Isn’t this a great blog post title? I have great expectations for 2011. But it is also the title of a book by Dickens that I have been reading (slowly, oh so slowly) on my Kindle. I downloaded it for free when I first got my Kindle because I had always wanted to read it.
A novel I read a few years ago really gave me the itch to read Great Expectations. Jasper Fforde’s The Eyre Affair and sequels, used Dickens’ Miss Havisham as a character, as a mentor, in fact, for the main character. She was so unusual and fun that I absolutely wanted to know more.
I say I’m reading it slowly because, as you know, I’m currently reading The Girl With the Dragon Tattoo, as it says over there on the right. I used to carry whatever book I was reading to the gym to read on the exercise bike (I hate that thing!) or in between my aerobic workout and my strength training class, or while waiting to pick up my youngest son from preschool. But since receiving the Kindle (thanks again RocketMan!), I don’t have to lug a giant hardcover anymore.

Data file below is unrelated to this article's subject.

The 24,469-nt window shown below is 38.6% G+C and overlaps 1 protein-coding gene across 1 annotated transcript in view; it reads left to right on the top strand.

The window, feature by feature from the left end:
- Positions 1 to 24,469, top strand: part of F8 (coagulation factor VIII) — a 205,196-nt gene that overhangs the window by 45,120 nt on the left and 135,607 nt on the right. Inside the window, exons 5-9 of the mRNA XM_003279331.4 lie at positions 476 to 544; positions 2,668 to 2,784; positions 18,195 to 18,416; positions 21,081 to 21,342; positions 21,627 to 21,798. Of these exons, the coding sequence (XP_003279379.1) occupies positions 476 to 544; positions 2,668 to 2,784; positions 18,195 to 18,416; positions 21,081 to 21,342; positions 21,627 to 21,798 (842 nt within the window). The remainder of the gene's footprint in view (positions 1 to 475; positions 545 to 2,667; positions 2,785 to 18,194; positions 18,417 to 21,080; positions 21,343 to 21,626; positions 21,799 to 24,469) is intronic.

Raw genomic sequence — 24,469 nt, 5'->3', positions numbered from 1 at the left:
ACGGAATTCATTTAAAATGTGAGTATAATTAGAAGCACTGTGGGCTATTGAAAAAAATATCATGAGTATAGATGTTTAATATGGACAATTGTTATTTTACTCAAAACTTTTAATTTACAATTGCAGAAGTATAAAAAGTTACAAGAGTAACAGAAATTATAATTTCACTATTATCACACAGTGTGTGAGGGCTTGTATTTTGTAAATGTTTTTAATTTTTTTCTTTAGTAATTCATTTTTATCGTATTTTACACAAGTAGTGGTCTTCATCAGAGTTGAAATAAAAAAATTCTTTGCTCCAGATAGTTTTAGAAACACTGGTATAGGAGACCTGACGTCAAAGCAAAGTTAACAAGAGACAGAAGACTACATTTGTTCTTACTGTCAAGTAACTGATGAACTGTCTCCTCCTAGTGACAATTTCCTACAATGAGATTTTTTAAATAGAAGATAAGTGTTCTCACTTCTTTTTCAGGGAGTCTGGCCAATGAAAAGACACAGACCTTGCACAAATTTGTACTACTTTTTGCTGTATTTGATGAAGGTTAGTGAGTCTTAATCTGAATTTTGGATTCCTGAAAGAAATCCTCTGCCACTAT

So, I only read Great Expectations at the gym or when I’m stuck waiting somewhere without my current read.
But, I am loving this novel! The characterizations are great. The narrator is funny, irreverent and self-aware. For example, here is one of Pip’s observations about the man who will bring him to Miss Havisham’s house, Mr. Pumblechook, a sort of benefactor to the sister and brother-in-law who have raised him (by hand) thus far:
The same opportunity served me for noticing that Mr. Pumblechook appeared to conduct his business by keeping his eye on the coachmaker, who appeared to get on in life by putting his hands in his pockets and contemplating the baker, who in his turn folded his arms and stared at the grocer, who stood at his door and yawned at the chemist. The watchmaker, always poring over a little desk with a magnifying-glass at his eye, and always inspected by a group of smock-frocks poring over him through the glass of his shop-window, seemed to be about the only person in the High Street whose trade engaged his attention.
Tee hee. Two meager sentences, 109 words, to show that his so-called benefactor doesn’t do a whole lot of work, but just about as much as all the other shop-keepers, except for the watchmaker, of course.
Okay, now that I have shown myself to be a complete word nerd, or book nerd, or some such, what classics inspire or surprised you?